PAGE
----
|We start by reviewing the motivations for Technicolor as a mechanism of electroweak symmetry breaking, and the challenges of using new strong dynamics to generate the masses of the fermions, especially the large mass of the top quark. Topcolor-assisted Technicolor (TC2) is introduced as a framework within which to meet these challenges. We then explore the structure and phenomenology of the recently-introduced model known as hypercharge-universal Technicolor and find that it agrees with the data far better than other TC2 scenarios.|
|The Standard Model is at best a low-energy effective theory of electroweak symmetry breaking that is valid at a scale characteristic of the underlying physics. This talk explores intriguing candidate theories for the new underlying physics - Technicolor and Higgsless Models - and discusses the LHC signatures of these theories. Following the lecture, a discussion session can be appended in which the (graduate student) members of the audience are encouraged to think through a few phenomenological puzzles.|
|This talk explores the smallest building blocks of matter, their interactions with one another, and their far-reaching implications. Starting with familiar concepts related to atoms, we delve inside to explore the known subatomic particles and forces. Then we examine the mysteries that still puzzle researchers today and talk about how particle accelerators are designed to answer them.|
|This talk explores the properties of atomic nuclei, showing how today's nuclear scientists are realizing some of the dreams of the ancient alchemists.|
|Abstract: The symmetries of a quantum field theory can be realized in a variety of ways. Symmetries can be realized explicitly, approximately, through spontaneous symmetry breaking or, via an anomaly, quantum effects can dynamically eliminate a symmetry of the theory that was present at the classical level. Quantum Chromodynamics (QCD), the modern theory of the strong interactions, exemplifies each of these possibilities. The interplay of these effects determine the spectrum of particles that we observe and, ultimately, accounts for 99% of the mass of ordinary matter.|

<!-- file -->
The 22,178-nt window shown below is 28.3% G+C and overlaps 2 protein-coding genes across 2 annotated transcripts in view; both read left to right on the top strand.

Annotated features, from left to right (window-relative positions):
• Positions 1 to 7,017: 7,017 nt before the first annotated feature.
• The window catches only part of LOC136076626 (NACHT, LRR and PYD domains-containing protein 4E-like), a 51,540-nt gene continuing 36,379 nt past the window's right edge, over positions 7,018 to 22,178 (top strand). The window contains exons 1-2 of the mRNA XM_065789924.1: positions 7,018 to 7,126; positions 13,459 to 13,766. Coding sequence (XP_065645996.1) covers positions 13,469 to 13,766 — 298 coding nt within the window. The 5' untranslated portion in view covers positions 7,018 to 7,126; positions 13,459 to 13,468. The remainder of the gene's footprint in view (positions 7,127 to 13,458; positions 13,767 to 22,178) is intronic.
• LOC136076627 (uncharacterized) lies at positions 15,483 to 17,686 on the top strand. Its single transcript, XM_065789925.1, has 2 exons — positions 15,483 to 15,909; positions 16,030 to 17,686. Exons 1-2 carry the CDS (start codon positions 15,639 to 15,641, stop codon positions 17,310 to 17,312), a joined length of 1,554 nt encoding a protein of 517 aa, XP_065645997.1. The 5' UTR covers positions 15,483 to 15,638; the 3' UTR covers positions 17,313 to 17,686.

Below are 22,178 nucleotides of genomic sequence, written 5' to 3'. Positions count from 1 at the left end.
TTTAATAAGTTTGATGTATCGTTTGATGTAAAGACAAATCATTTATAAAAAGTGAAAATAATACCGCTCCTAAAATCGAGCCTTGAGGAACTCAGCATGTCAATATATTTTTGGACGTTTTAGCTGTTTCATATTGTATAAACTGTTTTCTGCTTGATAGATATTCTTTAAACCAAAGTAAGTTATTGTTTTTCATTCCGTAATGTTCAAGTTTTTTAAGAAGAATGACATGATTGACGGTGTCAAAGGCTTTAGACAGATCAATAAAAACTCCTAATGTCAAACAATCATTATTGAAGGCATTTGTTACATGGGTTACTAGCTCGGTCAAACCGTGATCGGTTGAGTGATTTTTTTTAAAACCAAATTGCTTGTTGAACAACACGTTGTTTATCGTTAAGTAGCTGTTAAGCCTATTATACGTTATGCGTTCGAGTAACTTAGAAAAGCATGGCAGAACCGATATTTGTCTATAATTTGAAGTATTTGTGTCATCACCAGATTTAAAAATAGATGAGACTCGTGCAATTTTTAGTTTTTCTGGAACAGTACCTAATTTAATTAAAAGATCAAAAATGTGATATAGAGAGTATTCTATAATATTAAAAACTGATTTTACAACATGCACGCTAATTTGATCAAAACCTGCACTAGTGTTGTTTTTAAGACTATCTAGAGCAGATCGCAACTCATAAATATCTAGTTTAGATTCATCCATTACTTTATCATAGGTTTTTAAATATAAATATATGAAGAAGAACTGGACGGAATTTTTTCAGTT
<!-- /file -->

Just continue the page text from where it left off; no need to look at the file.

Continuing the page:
|Abstract: Higgsless models provide electroweak symmetry breaking, including unitarization of the scattering of longitudinal W and Z bosons, without employing a scalar Higgs boson. These theories may be viewed as "dual" to more conventional walking technicolor models. I show that the salient phenomenological features of these theories can be modeled by a simple extended electroweak theory incorporating an SU(2) x SU(2) x U(1) gauge structure: the "Three site model". Using the three site model, I illustrate the electroweak and LHC phenomenology of Higgsless theories in general.|
|Abstract: In theories of dynamical electroweak symmetry breaking, the electroweak interactions are broken to electromagnetism by the vacuum expectation value of a fermion bilinear. These theories may thereby avoid the introduction of fundamental scalar particles, of which we have no examples in nature. In these talks, I describe technicolor, topcolor, Higgsless, and related models, and discuss their theoretical and phenomenological properties. In doing so, I emphasize the techniques of effective field theory and its relevance to electroweak theory and phenomenology.|
|Abstract: Our modern understanding of gravity is based on general relativity, which may be summarized by the statement that "space-time geometry tells matter how to move, and matter tells space-time geometry how to curve" (J. A. Wheeler). In this talk I describe how this understanding arises from the principle of equivalence, what we mean by space-time curvature, how we know general relativity is correct, and what this means for cosmology. The talk can be adapted to various audiences, from elementary school pupils, to general adult audiences, to science teachers.|
Chivukula and Simmons were among the co-organizers of the 2011 Aspen Winter Conference on High-Energy Physics: New Data from the Energy Frontier.
The search for new physics at the TeV scale is entering an exciting era with many new experimental results emerging from the Tevatron's last run and the LHC's first -- as well as from a variety of searches for new astrophysical and cosmological indicators. This conference brought together experimentalists and theorists to present new results and ideas, creating an atmosphere that encouraged the close collaborations and active discussion that are crucial for making progress at the energy frontier.